A connected chimney project to save the chimney swift

The Granby Zoo is constantly finding new ways to participate in the conservation of endangered species. Future investments will focus on the Chimney Swift with a “trendy” chimney project in Granby and follow up to Ecuador. This will be their first project in a series in Latin America.
The chimney project is an opportunity seized on the fly by the zoo. “We learned that the City of Granby wanted to build a historic chimney to reflect the city’s industrial past,” says Patrick Paré, Director of Conservation and Research at the Zoo. On the river path, there are already three small ones, and here they want to make one twenty feet high at Tannery Park. “

The Zoo received a $ 10,200 grant from the Quebec Wildlife Foundation, under the Wildlife in Danger program, to carry out its part of the work, whose overall budget is $ 53,000, as well as an up-to-date inventory. The City is planning a $ 38,000 budget to complete its work and the grant will allow the equipment to be installed. A two-week work is planned for the fall, says Benoît Carbonneau, coordinator of the city’s engineering division. An authorization is expected from Environment Quebec since the chimney will be built near the river, between the dam and the parking lot.

Project Changes

The size of the chimney could allow the Chimney Swift to be used as a dormitory or as a nesting box. Mr. Paré seized the opportunity to propose a more advanced project to the City, which she accepted.

The plans have been modified so that all the elements are collected to favor the installation of this species of bird. The minimum of 20 feet (6.2 meters) high is required first. “They wanted to make the brick fireplace and, what interests me, it’s inside,” explains Paré. We wanted it to be as rough as possible inside, so the mortar will not be smooth. They agreed to open at a minimum of 24 inches since, in the literature, we see that birds are more interested in openings of this size to make a dormitory. ”

If the chimney is indeed adopted as dormitory, as the Granby Zoo hopes, a hundred birds could rest there in the spring while waiting to build their nests in the chimney of a house. Mr. Paré said that their nests are not harmful to residential chimneys.

One or two pairs could also nest in the industrial chimney breeding.

Because of the equipment that will be installed, the chimney will be connected by the Granby Zoo to observe the population of chimney swifts. There will be temperature and motion sensors as well as a camera.

The reproduction of a false Chimney Swift, reproducing the song of the bird, will also be installed inside the chimney to attract them in the spring.

Access to the base will also allow the team to make observations from within.

The zoo is inspired by what is done in this area in a few projects in Canada and the United States.

Guided tours and interpretation panels are also in the boxes.

Inventory In

parallel, the Haute-Yamaska ​​Bird Observers Club (COOHY) will make a new inventory of the species in Granby and the Foundation for the safeguarding of the ecosystems of the territory of La Haute-Yamaska ​​(SETHY Foundation) has been mandated by the zoo to meet the owners of non-residential properties welcoming chimney swifts.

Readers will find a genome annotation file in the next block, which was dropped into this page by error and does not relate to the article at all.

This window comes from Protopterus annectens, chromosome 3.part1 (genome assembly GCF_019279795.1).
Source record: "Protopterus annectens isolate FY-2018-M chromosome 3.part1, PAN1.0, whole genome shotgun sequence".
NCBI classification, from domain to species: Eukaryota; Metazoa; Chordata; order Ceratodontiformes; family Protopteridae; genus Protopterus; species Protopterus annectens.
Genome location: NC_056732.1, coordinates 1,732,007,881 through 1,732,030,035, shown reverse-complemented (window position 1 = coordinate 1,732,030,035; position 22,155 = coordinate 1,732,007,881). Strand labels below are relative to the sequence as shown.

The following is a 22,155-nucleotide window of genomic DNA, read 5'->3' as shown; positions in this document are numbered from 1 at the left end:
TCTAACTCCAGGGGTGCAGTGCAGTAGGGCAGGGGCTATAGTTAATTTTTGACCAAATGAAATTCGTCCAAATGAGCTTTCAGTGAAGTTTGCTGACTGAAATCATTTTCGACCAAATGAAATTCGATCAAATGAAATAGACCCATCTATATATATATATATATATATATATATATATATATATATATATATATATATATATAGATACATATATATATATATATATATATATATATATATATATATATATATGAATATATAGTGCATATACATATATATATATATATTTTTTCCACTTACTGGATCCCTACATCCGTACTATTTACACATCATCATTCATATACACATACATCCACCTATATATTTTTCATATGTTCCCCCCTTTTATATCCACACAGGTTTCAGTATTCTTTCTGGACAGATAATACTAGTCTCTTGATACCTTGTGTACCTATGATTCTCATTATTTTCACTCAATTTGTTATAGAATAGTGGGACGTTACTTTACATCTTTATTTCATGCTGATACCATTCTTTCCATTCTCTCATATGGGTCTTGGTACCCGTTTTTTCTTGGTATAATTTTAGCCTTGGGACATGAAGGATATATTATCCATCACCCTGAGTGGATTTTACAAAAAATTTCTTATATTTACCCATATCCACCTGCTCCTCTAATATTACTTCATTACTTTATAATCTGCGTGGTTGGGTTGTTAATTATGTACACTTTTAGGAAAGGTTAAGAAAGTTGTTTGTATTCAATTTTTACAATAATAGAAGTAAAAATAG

The conservation organization lists eleven that have dormitory or nesting chimneys, including St. George’s Anglican Church, Cégep de Granby, St. Benedict School and Immaculée-Conception Church.

“We do not want them to destroy their chimneys, close them or put a hat on them when they open. They have also been favored because they are around the big chimney we are going to make. ”


When the cold returns to Quebec, the chimney swift migrates to Ecuador or Peru, in South America. The Granby Zoo will also visit Ecuador to continue its research and conservation projects with this threatened bird.

Patrick Paré, director of conservation and research at the Granby Zoo, is working on a project in this Latin American country on the Las Gralarias Reserve.

“We think we’ve found a place where there’s a Chimney Swift, where people are really interested in what we’re working with,” says Paré. We would like to offer them a Modus antenna to capture the birds that pass with a transmitter installed on their feathers. ”

He would also like to make inventories in the forest to make a situation and try to capture to install a transmitter on their feathers to follow their migration north.

“It’s a huge project! I’m in the infancy, but I should go on a mission in November or early winter. I am developing a big conservation initiative for the zoo in Latin America. ”

The organization wants to reduce its presence in Cameroon so that locals take the place of conservation and start conservation projects in Latin America. A total of five countries are targeted, says Paré. Projects could target the “jaguar, sea turtle, bats and possibly primates of the New World,” he lists while keeping a reserve on the countries in question. There is even a species of frog that is endemic in one of the countries. ”

The zoo is also preparing a partnership with a Quebec university to work on these conservation projects. There too, he prefers not to reveal the name of the university at the moment.

The student population of this university will be required to go on-site for internships remunerated by a scholarship system.

“At the Zoo, we are excited by this project, which will be formalized a little more after the holidays, comments Mr. Paré. Going to Africa is a challenge. There is the time difference and the conditions are very very difficult. In Latin America, it is not so far, there is little or no difference, it is less developing countries than Cameroon, so there are more ways to accommodate us and to carry us. ”

Also, it will be less expensive, which will allow more work to be done on site.

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